12 resolutions for the new year
Get your finances in order for every month of the year.
If you haven't already you probably will soon be joining the nearly 75 per cent of Canadians who say they intend to make at least one New Year's resolution.
For those still contemplating the perfect vow for 2012 you could always drag out the usual suspects — lose weight, get more exercise, eat better, spend less or save more. But I say, chuck it; instead try something completely different — a financial resolution for every month of the upcoming year.
Don't gag. I know, keeping a single resolution is tough enough; tackling 12 seems impossible. But look at it this way: Big, generic resolutions are notoriously difficult to keep. In fact, fewer than 20 per cent of resolvers stick to them after the first month.
However, if you break a big job into more manageable smaller ones, success is within your grasp. The other issue with broad financial resolutions is that they overwhelm most people. A series of clearly defined tasks gives you a place to begin.
Here are some suggestions for a 12-month resolution program:
January — Save for Santa. There are 12 shopping months until next Christmas! Start saving now. Add up what you just spent during the holiday season — consult bank and credit card statements and don't forget to estimate how much cash was used. You'll probably be shocked. Make a decision about how much you want to spend next year and divide it into 12. Set aside that amount every month in a jar or separate bank account and there will no more holiday debt at the end of 2012.
February — Set up or adjust your automatic savings plan. If you are already contributing monthly to a TFSA, RRSP or RESP, take a look at each one and try to increase them a bit. Don't bite off too much. For example, if you are depositing $100 into your RRSP bump it to $110.
March — Start taxes early and do them yourself. You can get a discount on tax software through most of the major banks. At the beginning of the month organize receipts and pay stubs. Next do the math. Add up deductions such as medical/dental so you have the number at hand. Finally, fire up the tax program and let it guide you through filing your taxes. You will save money and be more aware of your finances.
April — Deploy the refund. Assuming you stuck to the March resolution you should have the refund in hand sometime this month. Apply it to high interest credit card debt.
May — Budget for summer. Most people like to take a summer holiday but few budget for it. Set some numbers down on paper and you will be amazed how that focuses your thoughts on where you can afford to go and how much you can spend.
June — Tax freedom month. It's time to smell the roses. You've worked all year to pay various taxes, now you're working for yourself. Take a break. Enjoy or rediscover a few simple pleasures this month.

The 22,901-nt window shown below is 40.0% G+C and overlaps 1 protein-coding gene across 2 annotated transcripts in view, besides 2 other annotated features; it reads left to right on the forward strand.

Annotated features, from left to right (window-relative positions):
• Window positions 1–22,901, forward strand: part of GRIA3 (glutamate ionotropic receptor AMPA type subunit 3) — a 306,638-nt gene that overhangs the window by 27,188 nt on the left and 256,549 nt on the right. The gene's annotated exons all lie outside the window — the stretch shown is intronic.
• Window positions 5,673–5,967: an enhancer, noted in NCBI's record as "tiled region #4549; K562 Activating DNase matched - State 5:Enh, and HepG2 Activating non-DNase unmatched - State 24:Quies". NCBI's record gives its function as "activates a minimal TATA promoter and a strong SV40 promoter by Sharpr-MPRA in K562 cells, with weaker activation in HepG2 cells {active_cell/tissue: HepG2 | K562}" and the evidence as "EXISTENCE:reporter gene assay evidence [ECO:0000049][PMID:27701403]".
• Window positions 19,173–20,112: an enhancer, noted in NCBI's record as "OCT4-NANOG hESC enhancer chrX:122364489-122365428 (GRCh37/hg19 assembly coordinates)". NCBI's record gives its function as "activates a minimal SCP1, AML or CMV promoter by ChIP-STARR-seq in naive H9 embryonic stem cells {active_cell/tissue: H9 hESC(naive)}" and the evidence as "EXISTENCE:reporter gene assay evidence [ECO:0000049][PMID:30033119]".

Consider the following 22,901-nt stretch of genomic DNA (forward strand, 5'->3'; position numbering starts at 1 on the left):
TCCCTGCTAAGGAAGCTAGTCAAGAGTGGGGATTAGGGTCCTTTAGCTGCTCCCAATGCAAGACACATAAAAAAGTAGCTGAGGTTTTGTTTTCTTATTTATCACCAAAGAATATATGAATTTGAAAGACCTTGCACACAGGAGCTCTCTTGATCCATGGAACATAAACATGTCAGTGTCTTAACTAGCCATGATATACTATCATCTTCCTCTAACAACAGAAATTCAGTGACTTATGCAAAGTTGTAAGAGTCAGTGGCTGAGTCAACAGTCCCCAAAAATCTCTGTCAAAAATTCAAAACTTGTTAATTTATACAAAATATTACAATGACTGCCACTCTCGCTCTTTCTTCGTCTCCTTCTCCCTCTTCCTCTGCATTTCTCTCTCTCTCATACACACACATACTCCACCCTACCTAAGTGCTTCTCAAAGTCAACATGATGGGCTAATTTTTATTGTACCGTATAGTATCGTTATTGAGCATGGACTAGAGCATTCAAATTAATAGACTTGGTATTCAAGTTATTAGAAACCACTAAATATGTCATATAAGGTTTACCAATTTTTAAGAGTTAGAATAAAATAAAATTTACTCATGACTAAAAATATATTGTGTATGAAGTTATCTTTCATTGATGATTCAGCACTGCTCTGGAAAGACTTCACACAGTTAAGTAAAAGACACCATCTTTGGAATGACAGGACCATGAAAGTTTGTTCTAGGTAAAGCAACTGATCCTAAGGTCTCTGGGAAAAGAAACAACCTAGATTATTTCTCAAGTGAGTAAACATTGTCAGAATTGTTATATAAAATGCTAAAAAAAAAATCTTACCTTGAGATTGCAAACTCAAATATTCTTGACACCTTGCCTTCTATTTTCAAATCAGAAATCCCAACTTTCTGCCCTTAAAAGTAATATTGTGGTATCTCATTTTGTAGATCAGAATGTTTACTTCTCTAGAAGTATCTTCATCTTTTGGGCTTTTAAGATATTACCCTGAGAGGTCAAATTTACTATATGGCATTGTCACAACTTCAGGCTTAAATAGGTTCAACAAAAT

July — Have a no-buy month. Summer is the best time for a spending diet since the weather is nice. Buy nothing this month except the absolute essentials. Such a spending purge leaves you feeling financially flush at the end of the month and wonderfully in control.
August — Axe a habit. Magazines are my weak point. What's yours? It could be multiple coffee and donut runs, cigarettes, lottery tickets or takeout. Get rid of a bad habit this month, estimate your savings and put the money on debt.
September — Involve your kids. Bring children into the family financial fold. Start giving kids responsibility for back-to-school shopping, including drawing up a list and buying the items, with supervision for the younger set. You'll be teaching them valuable skills and they'll have fun at the same time.
October — Donate now. Most of us like to give to charity but we often leave it to the last minute. Doing it in October relieves the financial stress in December.
November — Channel your inner Bobby Flay. Resolve to make every meal in your own kitchen. Don't forget to use leftovers. You'll be healthier and your wallet will be fatter at month's end.
December — Make a list and check it twice. Before holiday shopping create an "A" and a "B" list for gift-recipients. On the A list goes everyone you really want to give a present to and on the B list is everyone else. The B listers get a card and a personal note — no gifts unless it is something like homemade cookies. Put a spending limit beside each A name and stick to it. You'll have holiday happiness and no spending hangover in the new year.
Now you have it, twelve months and twelve resolutions for 2012.
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